Warren Buffett, the world’s most closely watched investor, has warned that it is a “terrible mistake” for long-term investors to measure risk by a portfolio’s ratio of bonds to equities.
His comments come following the 35-year bull run for bond markets, which has sent yields tumbling to historically low levels.
High quality bonds, including those issued by governments in the US and the UK, have seen the highest levels of demand, causing prices to rise and yields to fall. For some time now the yield available on short dated paper, including 10-year UK government bonds, has been lower than the average yield on the FTSE 100 index (UKX), something that historically has not been the case.
Similarly, the level of income available on the perceived safest US bonds falls short of the average yield on the S&P 500 index.
Against this backdrop low-yielding bonds are a “dumb” investment relative to equities, claimed Buffett, in his latest shareholder letter. The Sage of Omaha adds that it is also a mistake to view bonds as safer than equities.
In the past, as a rule of thumb, a 50% weighing to shares and 50% stake in bonds was considered the ingredients of a ‘balanced portfolio’, but given that bonds have become riskier to hold Buffett argues it is a mistake to judge risk in this way.
“In any upcoming day, week or even year, stocks will be riskier – far riskier – than short-term US bonds. As an investor’s investment horizon lengthens, however, a diversified portfolio of US equities becomes progressively less risky than bonds, assuming that the stocks are purchased at a sensible multiple of earnings relative to then-prevailing interest rates.”
He adds: “It is a terrible mistake for investors with long-term horizons – among them, pension funds, college endowments and savings-minded individuals – to measure their investment “risk” by their portfolio’s ratio of bonds to stocks. Often, high-grade bonds in an investment portfolio increase its risk.”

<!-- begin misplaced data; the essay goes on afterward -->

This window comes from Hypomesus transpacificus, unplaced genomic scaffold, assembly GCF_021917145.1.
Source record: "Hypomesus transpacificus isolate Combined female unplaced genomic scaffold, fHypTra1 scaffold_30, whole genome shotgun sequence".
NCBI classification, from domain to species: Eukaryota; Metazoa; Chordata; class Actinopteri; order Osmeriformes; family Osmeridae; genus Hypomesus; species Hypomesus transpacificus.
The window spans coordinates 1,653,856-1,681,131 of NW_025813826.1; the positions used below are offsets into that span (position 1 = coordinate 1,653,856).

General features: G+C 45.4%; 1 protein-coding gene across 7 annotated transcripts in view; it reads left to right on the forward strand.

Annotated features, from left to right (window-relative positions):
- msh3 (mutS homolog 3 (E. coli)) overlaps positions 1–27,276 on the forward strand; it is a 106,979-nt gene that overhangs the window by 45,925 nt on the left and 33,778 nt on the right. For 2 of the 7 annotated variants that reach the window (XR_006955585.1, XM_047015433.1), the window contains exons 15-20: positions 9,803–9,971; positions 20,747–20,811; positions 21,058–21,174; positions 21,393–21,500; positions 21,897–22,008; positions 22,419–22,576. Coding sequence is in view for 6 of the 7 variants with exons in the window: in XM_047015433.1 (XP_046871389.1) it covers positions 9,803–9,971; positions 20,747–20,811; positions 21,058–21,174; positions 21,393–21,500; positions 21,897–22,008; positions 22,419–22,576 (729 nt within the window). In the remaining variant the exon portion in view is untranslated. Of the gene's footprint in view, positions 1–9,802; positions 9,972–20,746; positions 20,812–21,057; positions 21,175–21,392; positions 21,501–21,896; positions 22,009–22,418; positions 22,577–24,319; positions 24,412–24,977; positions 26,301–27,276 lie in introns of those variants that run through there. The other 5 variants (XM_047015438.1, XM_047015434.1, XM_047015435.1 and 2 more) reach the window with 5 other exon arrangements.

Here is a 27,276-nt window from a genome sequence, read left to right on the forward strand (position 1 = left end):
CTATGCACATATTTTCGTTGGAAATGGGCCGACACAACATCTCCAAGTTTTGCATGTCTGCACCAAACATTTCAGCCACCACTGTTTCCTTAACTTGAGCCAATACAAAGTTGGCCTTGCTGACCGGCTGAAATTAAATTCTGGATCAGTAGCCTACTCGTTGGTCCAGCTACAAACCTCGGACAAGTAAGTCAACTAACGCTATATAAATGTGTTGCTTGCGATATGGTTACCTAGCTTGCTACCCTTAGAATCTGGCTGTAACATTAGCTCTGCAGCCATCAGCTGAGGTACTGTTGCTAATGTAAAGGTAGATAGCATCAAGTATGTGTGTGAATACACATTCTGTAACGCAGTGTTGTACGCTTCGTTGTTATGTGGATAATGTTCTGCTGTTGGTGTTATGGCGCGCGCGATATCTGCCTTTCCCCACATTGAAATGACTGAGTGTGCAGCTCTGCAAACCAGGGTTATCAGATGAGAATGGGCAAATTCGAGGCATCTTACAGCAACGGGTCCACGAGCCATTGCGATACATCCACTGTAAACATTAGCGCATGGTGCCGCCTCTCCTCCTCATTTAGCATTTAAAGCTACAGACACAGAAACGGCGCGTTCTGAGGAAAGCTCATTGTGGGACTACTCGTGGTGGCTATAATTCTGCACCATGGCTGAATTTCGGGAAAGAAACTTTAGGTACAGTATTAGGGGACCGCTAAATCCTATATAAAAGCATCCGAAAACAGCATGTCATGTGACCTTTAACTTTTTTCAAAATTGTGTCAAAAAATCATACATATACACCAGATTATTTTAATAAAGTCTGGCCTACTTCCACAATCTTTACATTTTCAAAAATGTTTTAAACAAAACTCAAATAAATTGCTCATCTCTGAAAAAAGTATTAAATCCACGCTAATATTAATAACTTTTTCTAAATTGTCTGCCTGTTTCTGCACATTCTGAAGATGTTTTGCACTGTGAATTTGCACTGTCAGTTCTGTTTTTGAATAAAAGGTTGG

Monetary policy has supported bond markets for a decade, but last year this started to reverse, as interest rates went up in the UK and the US. At the same time inflation began to rear its ugly head. Inflation is a bond’s worst enemy, as it erodes the purchasing power of the income investors are paid. When inflation returns, holders of long-dated bonds will suffer the most.
Despite bonds becoming a less attractive proposition on paper – bond funds proved more popular than equity funds in 2017. Experts put this down to investors’ growing scepticism of the strong run equity markets have largely enjoyed over the past eight years, which has been dubbed by many as the most hated bull market in history.
This article was originally published in our sister magazine Money Observer. Click here to subscribe.
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